Must one understand the foreign language?

At this point, we will address Bracha’s brachos question:

I heard that some authorities rule that if one recited a bracha in Japanese before eating, one should not recite the bracha again, even if one does not know a word of Japanese; yet if one bensched in Japanese, one would be required to bensch again. Is there indeed a difference between a bracha before eating and one after?

According to Tosafos, someone can fulfill reciting the brachos before eating, Hallel and Kiddush even in a secular language that one does not understand. Tosafos contends that we see from the Mishnah that these mitzvos have a difference in halacha with bensching, davening and shema, where one fulfills the mitzvah only in a language that one understands.

Do we follow Tosafos’ opinion?

Although the Magen Avraham (introduction to Orach Chayim 62) rules in accordance with this Tosafos, most later commentaries do not (Keren Orah and Rav Elazar Landau on Sotah ad loc.; Bi’ur Halacha 62 s.v. Yachol; Aruch Hashulchan 62:3). Several authorities state that they do not understand Tosafos’ position that there is a difference between shema, shemoneh esrei and birkas hamazon, which can only be recited in a language one understands, and Kiddush, Hallel, birkas hamitzvos and brachos before eating, which Tosafos rules one may recite even in a language that one does not comprehend.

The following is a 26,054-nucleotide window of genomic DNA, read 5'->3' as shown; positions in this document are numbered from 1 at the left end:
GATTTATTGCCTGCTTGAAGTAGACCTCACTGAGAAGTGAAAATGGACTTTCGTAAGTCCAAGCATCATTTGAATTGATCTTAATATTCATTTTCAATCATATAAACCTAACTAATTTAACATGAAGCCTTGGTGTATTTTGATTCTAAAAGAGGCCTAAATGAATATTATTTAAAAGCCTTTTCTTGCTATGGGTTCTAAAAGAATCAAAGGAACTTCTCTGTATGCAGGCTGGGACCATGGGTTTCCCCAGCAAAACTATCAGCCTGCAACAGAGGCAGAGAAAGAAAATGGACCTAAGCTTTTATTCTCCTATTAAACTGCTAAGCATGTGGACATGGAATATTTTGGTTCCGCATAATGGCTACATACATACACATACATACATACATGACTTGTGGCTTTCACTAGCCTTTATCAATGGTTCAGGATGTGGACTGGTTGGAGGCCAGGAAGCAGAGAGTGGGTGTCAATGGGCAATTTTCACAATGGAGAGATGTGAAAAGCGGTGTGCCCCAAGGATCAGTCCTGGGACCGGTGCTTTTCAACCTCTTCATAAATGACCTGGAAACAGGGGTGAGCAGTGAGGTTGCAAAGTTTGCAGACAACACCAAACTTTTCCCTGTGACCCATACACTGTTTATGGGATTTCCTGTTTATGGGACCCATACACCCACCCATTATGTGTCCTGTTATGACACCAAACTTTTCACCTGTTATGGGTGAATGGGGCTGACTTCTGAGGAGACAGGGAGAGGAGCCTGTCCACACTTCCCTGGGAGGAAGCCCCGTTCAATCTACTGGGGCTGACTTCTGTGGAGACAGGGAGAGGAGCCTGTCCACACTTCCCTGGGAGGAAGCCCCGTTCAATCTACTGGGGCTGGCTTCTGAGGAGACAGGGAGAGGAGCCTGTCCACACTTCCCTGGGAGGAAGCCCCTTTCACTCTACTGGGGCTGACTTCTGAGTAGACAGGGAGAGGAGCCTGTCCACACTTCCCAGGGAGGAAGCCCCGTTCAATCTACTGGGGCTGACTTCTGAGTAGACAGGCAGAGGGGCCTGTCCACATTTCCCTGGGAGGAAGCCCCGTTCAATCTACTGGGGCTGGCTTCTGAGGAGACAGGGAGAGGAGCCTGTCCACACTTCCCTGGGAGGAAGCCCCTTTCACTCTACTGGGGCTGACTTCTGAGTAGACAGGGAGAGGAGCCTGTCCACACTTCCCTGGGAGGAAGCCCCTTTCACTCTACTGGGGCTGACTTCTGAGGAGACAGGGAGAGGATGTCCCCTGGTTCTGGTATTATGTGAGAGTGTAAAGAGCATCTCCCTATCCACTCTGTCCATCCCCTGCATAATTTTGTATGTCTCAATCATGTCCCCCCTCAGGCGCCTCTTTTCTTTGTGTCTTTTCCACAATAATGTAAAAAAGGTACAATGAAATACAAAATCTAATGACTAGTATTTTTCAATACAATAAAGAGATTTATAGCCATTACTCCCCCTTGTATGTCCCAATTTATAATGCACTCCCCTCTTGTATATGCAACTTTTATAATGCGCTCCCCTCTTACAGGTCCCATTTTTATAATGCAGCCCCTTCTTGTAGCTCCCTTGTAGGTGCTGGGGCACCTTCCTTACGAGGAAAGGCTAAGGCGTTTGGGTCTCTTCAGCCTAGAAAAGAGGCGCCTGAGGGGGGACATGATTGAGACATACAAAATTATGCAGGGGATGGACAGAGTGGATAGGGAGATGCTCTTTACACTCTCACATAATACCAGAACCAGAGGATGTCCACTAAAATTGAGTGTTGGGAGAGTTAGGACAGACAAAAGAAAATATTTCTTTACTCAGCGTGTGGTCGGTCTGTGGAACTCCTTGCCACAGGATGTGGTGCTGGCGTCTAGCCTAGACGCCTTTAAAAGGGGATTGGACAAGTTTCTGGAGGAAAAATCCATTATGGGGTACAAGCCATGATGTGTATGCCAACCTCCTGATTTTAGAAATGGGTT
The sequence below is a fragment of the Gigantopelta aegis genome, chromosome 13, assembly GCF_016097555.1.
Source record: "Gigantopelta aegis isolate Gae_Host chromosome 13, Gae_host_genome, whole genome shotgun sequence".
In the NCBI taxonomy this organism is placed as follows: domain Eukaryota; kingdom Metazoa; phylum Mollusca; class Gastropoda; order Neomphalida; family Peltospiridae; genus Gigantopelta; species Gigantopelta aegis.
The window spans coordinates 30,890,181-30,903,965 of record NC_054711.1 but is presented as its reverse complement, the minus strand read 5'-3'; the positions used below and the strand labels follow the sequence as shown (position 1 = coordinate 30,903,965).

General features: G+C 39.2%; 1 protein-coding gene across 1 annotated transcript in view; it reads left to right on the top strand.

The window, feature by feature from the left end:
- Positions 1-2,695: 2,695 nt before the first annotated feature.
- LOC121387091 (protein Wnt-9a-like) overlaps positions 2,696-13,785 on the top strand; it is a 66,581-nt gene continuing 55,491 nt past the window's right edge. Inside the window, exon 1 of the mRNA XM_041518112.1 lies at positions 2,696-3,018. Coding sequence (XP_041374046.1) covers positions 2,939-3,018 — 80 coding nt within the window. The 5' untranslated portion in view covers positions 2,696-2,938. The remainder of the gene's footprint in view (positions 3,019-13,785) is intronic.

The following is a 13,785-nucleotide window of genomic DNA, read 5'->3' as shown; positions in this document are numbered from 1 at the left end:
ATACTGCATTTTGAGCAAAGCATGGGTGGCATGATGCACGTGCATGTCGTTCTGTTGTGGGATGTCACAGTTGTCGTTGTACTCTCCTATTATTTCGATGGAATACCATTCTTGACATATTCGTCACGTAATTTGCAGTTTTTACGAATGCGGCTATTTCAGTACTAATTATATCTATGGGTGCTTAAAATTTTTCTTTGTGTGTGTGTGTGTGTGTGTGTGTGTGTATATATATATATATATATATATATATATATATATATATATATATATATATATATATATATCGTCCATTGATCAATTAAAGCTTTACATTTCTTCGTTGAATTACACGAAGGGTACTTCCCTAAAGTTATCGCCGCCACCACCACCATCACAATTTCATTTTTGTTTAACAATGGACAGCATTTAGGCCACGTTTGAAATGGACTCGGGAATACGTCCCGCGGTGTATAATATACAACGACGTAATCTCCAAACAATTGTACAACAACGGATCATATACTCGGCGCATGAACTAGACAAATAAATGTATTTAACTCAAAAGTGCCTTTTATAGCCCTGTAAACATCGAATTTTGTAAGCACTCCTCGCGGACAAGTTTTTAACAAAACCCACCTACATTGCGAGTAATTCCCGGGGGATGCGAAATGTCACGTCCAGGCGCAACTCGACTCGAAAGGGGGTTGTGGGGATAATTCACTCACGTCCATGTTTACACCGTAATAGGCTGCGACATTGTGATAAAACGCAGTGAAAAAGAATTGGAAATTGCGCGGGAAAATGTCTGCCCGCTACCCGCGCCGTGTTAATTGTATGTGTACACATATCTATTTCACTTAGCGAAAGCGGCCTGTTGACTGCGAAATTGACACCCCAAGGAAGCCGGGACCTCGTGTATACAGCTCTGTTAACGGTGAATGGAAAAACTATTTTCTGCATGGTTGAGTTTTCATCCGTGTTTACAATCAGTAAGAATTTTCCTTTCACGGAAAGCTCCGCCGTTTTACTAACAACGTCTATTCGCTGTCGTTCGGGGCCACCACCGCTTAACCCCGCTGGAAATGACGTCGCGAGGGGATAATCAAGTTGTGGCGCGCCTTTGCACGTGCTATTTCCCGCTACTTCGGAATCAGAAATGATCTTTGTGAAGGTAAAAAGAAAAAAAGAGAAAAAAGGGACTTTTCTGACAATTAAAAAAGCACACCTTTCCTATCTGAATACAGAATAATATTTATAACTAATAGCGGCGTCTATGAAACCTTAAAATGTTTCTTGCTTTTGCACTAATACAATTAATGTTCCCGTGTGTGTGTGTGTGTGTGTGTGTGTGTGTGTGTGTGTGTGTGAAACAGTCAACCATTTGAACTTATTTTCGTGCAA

I suggest the following explanation of Tosafos’ view: The drasha of Chazal states that one fulfills shema only in a language that one understands. This is logical, because shema is accepting the yoke of Heaven, and how can one do this without comprehending the words? The same idea applies to the shemoneh esrei — how can one pray if he does not understand what he is saying? Birkas hamazon is also a very high level of thanks, and what type of acknowledgement is it, if one does not know the meaning of the words he is saying? However, one can praise in a language that he does not understand, as evidenced by the fact that chazzanim or choirs may sing beautiful praise, although they do not necessarily comprehend every word. Similarly, as long as one knows that kiddush sanctifies Shabbos, he fulfills the mitzvah, even if he does not understand the words.